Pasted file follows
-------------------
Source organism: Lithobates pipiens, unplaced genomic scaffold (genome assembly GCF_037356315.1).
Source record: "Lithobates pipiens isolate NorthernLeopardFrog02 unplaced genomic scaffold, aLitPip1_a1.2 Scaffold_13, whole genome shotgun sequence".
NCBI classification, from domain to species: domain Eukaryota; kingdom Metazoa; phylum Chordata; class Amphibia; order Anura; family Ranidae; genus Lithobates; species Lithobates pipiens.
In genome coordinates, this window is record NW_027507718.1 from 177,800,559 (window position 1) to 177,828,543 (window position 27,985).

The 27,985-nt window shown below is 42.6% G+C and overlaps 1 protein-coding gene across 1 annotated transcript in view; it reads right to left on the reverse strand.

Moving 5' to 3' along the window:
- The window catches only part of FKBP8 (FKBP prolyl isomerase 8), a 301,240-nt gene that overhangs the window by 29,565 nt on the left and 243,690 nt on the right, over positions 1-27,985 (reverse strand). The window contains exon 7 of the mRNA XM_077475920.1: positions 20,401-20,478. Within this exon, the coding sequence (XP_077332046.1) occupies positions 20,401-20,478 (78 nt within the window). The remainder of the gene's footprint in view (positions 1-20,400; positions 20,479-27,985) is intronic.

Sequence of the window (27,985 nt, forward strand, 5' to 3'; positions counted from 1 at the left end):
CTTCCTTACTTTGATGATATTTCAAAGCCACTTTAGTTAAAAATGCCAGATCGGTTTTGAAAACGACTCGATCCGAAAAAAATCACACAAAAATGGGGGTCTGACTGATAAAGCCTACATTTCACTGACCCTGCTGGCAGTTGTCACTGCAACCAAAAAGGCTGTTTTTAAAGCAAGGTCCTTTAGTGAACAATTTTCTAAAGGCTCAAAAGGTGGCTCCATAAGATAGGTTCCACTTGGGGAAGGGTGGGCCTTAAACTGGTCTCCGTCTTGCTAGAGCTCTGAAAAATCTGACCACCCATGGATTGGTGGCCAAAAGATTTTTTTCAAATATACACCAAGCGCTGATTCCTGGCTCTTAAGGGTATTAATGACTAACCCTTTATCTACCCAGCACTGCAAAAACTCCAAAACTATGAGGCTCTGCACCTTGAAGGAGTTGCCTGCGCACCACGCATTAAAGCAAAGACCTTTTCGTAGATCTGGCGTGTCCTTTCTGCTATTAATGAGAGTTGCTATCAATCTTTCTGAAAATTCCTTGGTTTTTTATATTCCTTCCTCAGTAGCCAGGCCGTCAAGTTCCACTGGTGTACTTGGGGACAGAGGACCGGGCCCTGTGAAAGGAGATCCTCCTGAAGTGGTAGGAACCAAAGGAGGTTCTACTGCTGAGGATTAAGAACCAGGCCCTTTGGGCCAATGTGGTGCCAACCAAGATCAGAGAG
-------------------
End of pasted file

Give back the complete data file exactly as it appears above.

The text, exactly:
Source organism: Lithobates pipiens, unplaced genomic scaffold (genome assembly GCF_037356315.1).
Source record: "Lithobates pipiens isolate NorthernLeopardFrog02 unplaced genomic scaffold, aLitPip1_a1.2 Scaffold_13, whole genome shotgun sequence".
NCBI classification, from domain to species: domain Eukaryota; kingdom Metazoa; phylum Chordata; class Amphibia; order Anura; family Ranidae; genus Lithobates; species Lithobates pipiens.
In genome coordinates, this window is record NW_027507718.1 from 177,800,559 (window position 1) to 177,828,543 (window position 27,985).

The 27,985-nt window shown below is 42.6% G+C and overlaps 1 protein-coding gene across 1 annotated transcript in view; it reads right to left on the reverse strand.

Moving 5' to 3' along the window:
- The window catches only part of FKBP8 (FKBP prolyl isomerase 8), a 301,240-nt gene that overhangs the window by 29,565 nt on the left and 243,690 nt on the right, over positions 1-27,985 (reverse strand). The window contains exon 7 of the mRNA XM_077475920.1: positions 20,401-20,478. Within this exon, the coding sequence (XP_077332046.1) occupies positions 20,401-20,478 (78 nt within the window). The remainder of the gene's footprint in view (positions 1-20,400; positions 20,479-27,985) is intronic.

Sequence of the window (27,985 nt, forward strand, 5' to 3'; positions counted from 1 at the left end):
CTTCCTTACTTTGATGATATTTCAAAGCCACTTTAGTTAAAAATGCCAGATCGGTTTTGAAAACGACTCGATCCGAAAAAAATCACACAAAAATGGGGGTCTGACTGATAAAGCCTACATTTCACTGACCCTGCTGGCAGTTGTCACTGCAACCAAAAAGGCTGTTTTTAAAGCAAGGTCCTTTAGTGAACAATTTTCTAAAGGCTCAAAAGGTGGCTCCATAAGATAGGTTCCACTTGGGGAAGGGTGGGCCTTAAACTGGTCTCCGTCTTGCTAGAGCTCTGAAAAATCTGACCACCCATGGATTGGTGGCCAAAAGATTTTTTTCAAATATACACCAAGCGCTGATTCCTGGCTCTTAAGGGTATTAATGACTAACCCTTTATCTACCCAGCACTGCAAAAACTCCAAAACTATGAGGCTCTGCACCTTGAAGGAGTTGCCTGCGCACCACGCATTAAAGCAAAGACCTTTTCGTAGATCTGGCGTGTCCTTTCTGCTATTAATGAGAGTTGCTATCAATCTTTCTGAAAATTCCTTGGTTTTTTATATTCCTTCCTCAGTAGCCAGGCCGTCAAGTTCCACTGGTGTACTTGGGGACAGAGGACCGGGCCCTGTGAAAGGAGATCCTCCTGAAGTGGTAGGAACCAAAGGAGGTTCTACTGCTGAGGATTAAGAACCAGGCCCTTTGGGCCAATGTGGTGCCAACCAAGATCAGAGAG